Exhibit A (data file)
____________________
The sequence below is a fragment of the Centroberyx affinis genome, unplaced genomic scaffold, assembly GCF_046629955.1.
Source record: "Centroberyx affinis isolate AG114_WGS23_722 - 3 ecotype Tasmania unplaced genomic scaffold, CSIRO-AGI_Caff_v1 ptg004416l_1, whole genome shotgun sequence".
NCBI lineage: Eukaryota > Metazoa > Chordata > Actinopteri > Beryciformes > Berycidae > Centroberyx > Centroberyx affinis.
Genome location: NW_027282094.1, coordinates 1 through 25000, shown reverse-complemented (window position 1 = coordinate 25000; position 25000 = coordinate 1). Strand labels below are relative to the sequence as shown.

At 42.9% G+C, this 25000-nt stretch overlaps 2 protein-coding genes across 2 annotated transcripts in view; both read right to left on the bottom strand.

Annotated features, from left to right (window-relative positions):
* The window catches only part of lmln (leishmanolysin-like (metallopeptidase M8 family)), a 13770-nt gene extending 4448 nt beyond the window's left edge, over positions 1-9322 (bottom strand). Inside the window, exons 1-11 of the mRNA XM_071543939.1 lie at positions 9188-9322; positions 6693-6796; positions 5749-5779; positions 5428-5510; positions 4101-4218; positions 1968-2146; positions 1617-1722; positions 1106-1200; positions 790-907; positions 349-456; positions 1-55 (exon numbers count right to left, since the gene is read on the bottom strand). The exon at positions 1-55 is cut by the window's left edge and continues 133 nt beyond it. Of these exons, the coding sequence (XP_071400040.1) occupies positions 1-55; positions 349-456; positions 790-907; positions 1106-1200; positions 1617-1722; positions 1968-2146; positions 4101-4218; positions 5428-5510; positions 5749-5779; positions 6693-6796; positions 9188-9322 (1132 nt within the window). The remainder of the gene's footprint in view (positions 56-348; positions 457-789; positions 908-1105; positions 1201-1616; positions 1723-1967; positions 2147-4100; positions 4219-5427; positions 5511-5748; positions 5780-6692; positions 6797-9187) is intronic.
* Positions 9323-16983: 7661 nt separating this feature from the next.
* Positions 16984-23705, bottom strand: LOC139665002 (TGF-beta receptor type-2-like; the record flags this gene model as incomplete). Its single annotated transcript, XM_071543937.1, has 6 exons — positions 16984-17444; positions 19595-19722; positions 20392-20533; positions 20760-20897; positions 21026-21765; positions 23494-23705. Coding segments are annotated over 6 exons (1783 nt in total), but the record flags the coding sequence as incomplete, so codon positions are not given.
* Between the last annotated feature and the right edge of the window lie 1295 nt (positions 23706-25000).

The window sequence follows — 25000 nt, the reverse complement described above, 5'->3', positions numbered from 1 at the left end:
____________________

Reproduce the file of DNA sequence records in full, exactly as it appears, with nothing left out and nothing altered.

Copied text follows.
The sequence below is a fragment of the Centroberyx affinis genome, unplaced genomic scaffold, assembly GCF_046629955.1.
Source record: "Centroberyx affinis isolate AG114_WGS23_722 - 3 ecotype Tasmania unplaced genomic scaffold, CSIRO-AGI_Caff_v1 ptg004416l_1, whole genome shotgun sequence".
NCBI lineage: Eukaryota > Metazoa > Chordata > Actinopteri > Beryciformes > Berycidae > Centroberyx > Centroberyx affinis.
Genome location: NW_027282094.1, coordinates 1 through 25000, shown reverse-complemented (window position 1 = coordinate 25000; position 25000 = coordinate 1). Strand labels below are relative to the sequence as shown.

At 42.9% G+C, this 25000-nt stretch overlaps 2 protein-coding genes across 2 annotated transcripts in view; both read right to left on the bottom strand.

Annotated features, from left to right (window-relative positions):
* The window catches only part of lmln (leishmanolysin-like (metallopeptidase M8 family)), a 13770-nt gene extending 4448 nt beyond the window's left edge, over positions 1-9322 (bottom strand). Inside the window, exons 1-11 of the mRNA XM_071543939.1 lie at positions 9188-9322; positions 6693-6796; positions 5749-5779; positions 5428-5510; positions 4101-4218; positions 1968-2146; positions 1617-1722; positions 1106-1200; positions 790-907; positions 349-456; positions 1-55 (exon numbers count right to left, since the gene is read on the bottom strand). The exon at positions 1-55 is cut by the window's left edge and continues 133 nt beyond it. Of these exons, the coding sequence (XP_071400040.1) occupies positions 1-55; positions 349-456; positions 790-907; positions 1106-1200; positions 1617-1722; positions 1968-2146; positions 4101-4218; positions 5428-5510; positions 5749-5779; positions 6693-6796; positions 9188-9322 (1132 nt within the window). The remainder of the gene's footprint in view (positions 56-348; positions 457-789; positions 908-1105; positions 1201-1616; positions 1723-1967; positions 2147-4100; positions 4219-5427; positions 5511-5748; positions 5780-6692; positions 6797-9187) is intronic.
* Positions 9323-16983: 7661 nt separating this feature from the next.
* Positions 16984-23705, bottom strand: LOC139665002 (TGF-beta receptor type-2-like; the record flags this gene model as incomplete). Its single annotated transcript, XM_071543937.1, has 6 exons — positions 16984-17444; positions 19595-19722; positions 20392-20533; positions 20760-20897; positions 21026-21765; positions 23494-23705. Coding segments are annotated over 6 exons (1783 nt in total), but the record flags the coding sequence as incomplete, so codon positions are not given.
* Between the last annotated feature and the right edge of the window lie 1295 nt (positions 23706-25000).

The window sequence follows — 25000 nt, the reverse complement described above, 5'->3', positions numbered from 1 at the left end: